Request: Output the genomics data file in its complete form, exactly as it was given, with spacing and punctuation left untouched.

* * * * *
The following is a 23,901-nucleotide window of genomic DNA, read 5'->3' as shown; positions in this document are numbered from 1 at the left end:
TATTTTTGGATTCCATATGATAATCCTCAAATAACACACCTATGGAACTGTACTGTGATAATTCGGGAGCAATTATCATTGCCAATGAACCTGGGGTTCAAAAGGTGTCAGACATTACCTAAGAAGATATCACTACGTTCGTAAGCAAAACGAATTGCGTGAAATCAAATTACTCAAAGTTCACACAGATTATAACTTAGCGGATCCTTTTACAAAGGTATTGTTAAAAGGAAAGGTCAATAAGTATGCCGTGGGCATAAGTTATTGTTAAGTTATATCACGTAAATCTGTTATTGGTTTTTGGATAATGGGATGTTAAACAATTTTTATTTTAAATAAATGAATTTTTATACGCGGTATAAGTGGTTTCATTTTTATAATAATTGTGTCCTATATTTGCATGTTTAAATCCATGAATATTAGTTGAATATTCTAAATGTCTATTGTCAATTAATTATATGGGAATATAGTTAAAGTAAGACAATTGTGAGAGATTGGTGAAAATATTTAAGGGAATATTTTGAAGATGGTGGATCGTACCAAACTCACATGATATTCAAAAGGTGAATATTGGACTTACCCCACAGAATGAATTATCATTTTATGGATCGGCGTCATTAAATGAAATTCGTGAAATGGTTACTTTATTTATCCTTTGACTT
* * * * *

The following is a 23,901-nucleotide window of genomic DNA, read 5'->3' as shown; positions in this document are numbered from 1 at the left end:
TATTTTTGGATTCCATATGATAATCCTCAAATAACACACCTATGGAACTGTACTGTGATAATTCGGGAGCAATTATCATTGCCAATGAACCTGGGGTTCAAAAGGTGTCAGACATTACCTAAGAAGATATCACTACGTTCGTAAGCAAAACGAATTGCGTGAAATCAAATTACTCAAAGTTCACACAGATTATAACTTAGCGGATCCTTTTACAAAGGTATTGTTAAAAGGAAAGGTCAATAAGTATGCCGTGGGCATAAGTTATTGTTAAGTTATATCACGTAAATCTGTTATTGGTTTTTGGATAATGGGATGTTAAACAATTTTTATTTTAAATAAATGAATTTTTATACGCGGTATAAGTGGTTTCATTTTTATAATAATTGTGTCCTATATTTGCATGTTTAAATCCATGAATATTAGTTGAATATTCTAAATGTCTATTGTCAATTAATTATATGGGAATATAGTTAAAGTAAGACAATTGTGAGAGATTGGTGAAAATATTTAAGGGAATATTTTGAAGATGGTGGATCGTACCAAACTCACATGATATTCAAAAGGTGAATATTGGACTTACCCCACAGAATGAATTATCATTTTATGGATCGGCGTCATTAAATGAAATTCGTGAAATGGTTACTTTATTTATCCTTTGACTT